What is the subject of Mr. Lorry's dream? A Tale of Two Cities by Charles Dickens
The dream and visions of Mr. Lorry in Chapter 3 of Great Expectations are very significant to the developing motif of duality. In the previous chapter, entitled "Night Shadows," Dickens rhetorically reflects that "every creature is constituted to be that profound secret and mystery to every other." In every room of every house there is a secret enclosed. Now, in the latter part of this chapter, both the spiked hair messenger, Jerry Cruncher," and Mr. Lorry wonder who is "recalled to life."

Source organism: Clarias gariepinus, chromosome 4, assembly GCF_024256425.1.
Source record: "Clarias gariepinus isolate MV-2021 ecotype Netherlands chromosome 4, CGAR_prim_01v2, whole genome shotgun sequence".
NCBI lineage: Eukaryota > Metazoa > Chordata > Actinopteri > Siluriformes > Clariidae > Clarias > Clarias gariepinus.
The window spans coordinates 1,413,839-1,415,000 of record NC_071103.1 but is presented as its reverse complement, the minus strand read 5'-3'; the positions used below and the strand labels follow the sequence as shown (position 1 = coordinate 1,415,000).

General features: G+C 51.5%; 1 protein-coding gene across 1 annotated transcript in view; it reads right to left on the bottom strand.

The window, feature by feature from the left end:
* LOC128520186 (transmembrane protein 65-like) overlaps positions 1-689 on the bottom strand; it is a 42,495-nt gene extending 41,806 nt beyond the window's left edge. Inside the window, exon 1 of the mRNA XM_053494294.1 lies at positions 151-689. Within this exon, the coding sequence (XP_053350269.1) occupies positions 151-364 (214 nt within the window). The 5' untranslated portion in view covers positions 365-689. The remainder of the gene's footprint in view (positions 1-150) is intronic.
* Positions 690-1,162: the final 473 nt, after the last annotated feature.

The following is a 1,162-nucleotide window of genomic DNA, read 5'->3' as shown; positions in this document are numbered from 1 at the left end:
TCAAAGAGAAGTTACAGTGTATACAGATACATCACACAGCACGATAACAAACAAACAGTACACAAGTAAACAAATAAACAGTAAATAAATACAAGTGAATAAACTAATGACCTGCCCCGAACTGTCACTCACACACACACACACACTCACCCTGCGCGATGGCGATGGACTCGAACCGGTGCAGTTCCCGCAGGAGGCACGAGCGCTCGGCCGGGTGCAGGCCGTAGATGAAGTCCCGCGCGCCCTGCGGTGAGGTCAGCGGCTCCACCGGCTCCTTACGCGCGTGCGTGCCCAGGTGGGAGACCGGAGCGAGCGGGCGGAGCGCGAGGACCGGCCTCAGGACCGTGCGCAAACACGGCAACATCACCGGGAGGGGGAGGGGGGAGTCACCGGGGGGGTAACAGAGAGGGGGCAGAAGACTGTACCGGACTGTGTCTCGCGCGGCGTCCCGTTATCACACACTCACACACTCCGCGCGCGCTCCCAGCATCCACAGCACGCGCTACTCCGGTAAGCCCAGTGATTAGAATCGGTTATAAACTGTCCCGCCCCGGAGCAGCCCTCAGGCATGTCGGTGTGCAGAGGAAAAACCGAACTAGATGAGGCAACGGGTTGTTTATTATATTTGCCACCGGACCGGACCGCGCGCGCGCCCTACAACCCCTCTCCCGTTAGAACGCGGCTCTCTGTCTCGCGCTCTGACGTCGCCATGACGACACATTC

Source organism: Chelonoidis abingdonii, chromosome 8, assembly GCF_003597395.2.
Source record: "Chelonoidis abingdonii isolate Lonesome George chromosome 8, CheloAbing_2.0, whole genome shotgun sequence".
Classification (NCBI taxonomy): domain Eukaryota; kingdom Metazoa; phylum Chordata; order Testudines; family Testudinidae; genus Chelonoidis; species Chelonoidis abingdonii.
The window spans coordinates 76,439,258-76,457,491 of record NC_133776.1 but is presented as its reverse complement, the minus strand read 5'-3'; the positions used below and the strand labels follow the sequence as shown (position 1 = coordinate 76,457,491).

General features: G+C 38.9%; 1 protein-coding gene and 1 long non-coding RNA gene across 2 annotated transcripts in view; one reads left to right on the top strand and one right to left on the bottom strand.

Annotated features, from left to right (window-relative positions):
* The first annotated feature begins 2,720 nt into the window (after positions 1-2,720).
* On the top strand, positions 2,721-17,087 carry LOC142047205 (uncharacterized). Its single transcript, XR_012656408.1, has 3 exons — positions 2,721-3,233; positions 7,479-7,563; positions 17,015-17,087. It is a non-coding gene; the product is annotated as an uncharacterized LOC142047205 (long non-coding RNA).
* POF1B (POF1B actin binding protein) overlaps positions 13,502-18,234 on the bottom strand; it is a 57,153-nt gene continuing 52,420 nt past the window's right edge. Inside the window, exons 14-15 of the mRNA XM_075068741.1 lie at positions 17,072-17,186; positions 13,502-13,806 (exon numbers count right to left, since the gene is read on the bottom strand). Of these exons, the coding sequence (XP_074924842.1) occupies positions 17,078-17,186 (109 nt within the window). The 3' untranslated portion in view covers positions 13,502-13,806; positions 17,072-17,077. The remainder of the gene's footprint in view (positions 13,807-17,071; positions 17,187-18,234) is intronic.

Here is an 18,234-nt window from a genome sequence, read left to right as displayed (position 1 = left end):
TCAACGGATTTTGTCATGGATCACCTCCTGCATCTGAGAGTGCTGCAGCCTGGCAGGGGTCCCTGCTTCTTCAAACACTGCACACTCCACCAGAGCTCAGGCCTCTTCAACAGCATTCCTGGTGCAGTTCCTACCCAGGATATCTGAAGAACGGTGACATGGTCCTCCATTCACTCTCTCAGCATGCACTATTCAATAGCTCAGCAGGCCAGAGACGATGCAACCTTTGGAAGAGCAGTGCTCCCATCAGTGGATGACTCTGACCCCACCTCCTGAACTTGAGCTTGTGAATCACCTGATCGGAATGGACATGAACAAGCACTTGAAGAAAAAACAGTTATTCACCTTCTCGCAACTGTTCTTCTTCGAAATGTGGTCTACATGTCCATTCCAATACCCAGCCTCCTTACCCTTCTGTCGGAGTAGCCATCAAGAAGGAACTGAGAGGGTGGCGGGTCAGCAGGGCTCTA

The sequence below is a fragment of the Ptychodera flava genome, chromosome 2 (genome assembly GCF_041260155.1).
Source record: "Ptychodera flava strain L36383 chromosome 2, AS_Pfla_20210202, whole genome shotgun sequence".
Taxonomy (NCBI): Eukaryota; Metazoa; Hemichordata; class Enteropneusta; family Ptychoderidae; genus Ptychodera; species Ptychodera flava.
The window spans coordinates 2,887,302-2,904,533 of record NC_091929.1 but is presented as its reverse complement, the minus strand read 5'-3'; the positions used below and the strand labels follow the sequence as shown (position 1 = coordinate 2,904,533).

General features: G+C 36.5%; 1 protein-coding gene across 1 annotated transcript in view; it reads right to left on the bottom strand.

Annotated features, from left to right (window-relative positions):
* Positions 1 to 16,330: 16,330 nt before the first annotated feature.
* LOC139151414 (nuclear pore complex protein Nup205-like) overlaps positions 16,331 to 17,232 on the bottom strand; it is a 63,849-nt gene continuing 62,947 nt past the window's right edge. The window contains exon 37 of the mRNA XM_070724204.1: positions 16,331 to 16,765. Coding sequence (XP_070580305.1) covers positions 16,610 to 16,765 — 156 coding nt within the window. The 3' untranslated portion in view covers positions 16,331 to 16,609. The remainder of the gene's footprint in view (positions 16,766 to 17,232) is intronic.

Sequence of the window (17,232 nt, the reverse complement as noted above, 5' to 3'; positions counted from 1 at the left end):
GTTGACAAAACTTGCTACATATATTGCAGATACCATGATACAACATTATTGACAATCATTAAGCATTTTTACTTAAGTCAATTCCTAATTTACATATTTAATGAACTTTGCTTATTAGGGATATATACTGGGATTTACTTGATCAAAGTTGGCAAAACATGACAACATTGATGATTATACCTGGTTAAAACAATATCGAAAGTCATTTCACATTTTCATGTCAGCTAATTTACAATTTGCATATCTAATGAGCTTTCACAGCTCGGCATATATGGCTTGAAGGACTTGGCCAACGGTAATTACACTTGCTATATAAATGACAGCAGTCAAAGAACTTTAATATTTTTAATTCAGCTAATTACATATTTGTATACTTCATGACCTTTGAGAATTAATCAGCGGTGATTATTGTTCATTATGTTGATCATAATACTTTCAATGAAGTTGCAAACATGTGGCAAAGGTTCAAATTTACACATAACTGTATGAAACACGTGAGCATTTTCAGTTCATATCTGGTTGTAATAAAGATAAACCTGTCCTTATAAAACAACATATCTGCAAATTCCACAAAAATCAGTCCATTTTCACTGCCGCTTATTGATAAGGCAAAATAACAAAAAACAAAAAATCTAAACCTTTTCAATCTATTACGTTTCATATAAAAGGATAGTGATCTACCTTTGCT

In addition to the motif of duality, the theme of Redemption is introduced, a theme most significant. Jerry,...
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